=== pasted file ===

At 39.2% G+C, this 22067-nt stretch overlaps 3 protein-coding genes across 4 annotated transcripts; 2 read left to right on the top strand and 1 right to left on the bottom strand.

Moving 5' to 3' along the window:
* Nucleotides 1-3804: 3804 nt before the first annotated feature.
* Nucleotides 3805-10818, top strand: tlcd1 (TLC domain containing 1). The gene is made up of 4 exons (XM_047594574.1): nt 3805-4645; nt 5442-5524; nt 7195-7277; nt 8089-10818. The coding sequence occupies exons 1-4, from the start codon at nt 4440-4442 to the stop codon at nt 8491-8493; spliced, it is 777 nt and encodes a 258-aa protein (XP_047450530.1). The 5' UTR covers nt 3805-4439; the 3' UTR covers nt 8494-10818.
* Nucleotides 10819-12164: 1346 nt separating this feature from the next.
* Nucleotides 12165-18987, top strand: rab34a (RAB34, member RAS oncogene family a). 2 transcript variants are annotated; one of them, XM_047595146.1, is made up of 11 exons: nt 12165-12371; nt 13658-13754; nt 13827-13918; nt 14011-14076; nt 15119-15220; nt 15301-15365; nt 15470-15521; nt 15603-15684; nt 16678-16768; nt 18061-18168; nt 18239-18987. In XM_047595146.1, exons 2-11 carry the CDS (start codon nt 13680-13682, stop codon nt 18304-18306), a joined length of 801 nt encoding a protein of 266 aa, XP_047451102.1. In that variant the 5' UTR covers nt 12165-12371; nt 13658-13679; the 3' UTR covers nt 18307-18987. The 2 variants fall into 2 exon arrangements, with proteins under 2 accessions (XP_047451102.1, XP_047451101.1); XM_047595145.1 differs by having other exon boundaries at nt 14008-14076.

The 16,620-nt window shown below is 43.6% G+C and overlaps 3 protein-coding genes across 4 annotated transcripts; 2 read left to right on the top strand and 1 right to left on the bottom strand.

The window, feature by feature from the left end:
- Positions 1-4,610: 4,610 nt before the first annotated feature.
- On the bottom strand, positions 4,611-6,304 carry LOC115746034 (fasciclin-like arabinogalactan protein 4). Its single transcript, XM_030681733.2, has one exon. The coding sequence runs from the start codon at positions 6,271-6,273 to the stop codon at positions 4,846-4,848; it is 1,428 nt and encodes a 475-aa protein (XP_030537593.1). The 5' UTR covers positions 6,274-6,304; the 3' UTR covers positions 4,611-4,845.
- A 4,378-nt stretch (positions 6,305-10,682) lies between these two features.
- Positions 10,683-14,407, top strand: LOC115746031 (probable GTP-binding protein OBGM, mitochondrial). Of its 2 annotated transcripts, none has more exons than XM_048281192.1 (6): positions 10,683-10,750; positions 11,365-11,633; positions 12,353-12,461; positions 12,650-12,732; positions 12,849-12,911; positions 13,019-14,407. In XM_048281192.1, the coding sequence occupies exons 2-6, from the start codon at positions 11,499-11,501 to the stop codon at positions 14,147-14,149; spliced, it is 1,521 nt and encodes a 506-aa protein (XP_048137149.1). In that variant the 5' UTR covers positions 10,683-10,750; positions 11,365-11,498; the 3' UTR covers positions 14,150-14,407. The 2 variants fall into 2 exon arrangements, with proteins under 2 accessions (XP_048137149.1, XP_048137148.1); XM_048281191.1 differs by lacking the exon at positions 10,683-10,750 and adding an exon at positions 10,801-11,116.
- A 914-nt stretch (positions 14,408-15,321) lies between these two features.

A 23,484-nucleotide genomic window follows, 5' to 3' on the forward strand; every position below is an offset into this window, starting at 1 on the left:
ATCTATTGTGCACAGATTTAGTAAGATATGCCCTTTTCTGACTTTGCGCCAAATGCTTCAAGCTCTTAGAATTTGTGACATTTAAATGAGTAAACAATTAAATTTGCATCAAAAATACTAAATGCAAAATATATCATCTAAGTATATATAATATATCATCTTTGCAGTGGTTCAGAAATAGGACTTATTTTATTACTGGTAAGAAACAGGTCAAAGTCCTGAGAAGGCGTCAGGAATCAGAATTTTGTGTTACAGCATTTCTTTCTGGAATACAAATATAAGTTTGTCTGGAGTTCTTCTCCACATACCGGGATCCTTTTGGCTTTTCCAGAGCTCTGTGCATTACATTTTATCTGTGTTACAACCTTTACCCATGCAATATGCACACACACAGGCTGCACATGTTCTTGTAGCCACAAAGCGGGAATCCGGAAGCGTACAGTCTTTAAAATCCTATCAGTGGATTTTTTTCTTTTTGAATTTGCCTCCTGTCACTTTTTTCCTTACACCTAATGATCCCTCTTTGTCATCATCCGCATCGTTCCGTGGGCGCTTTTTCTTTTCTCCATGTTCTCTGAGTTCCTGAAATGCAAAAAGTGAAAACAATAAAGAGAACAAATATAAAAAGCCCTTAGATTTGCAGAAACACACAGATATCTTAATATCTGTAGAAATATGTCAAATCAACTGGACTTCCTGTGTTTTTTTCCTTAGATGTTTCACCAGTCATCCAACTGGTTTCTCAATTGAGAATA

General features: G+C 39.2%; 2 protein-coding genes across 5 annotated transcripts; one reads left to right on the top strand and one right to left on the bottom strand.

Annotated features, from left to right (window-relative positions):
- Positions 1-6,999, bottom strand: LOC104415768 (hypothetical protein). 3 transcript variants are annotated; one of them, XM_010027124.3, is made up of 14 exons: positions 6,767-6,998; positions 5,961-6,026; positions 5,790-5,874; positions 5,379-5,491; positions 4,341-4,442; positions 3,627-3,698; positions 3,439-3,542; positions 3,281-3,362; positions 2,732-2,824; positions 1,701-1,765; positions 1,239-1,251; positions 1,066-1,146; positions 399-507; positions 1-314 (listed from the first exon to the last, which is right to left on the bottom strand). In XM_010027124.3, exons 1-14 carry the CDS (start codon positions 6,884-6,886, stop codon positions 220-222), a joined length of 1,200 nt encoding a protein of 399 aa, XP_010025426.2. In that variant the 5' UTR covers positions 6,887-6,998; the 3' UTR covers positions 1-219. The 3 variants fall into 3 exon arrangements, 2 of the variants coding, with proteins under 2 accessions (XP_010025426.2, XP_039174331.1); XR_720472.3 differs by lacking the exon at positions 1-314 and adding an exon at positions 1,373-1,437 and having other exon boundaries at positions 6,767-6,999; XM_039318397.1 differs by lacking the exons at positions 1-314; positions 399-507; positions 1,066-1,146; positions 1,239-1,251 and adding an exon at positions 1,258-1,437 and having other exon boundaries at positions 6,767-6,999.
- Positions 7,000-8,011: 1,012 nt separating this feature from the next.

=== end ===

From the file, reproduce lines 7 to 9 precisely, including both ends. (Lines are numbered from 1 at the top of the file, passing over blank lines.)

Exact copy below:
The 16,620-nt window shown below is 43.6% G+C and overlaps 3 protein-coding genes across 4 annotated transcripts; 2 read left to right on the top strand and 1 right to left on the bottom strand.

The window, feature by feature from the left end:
- Positions 1-4,610: 4,610 nt before the first annotated feature.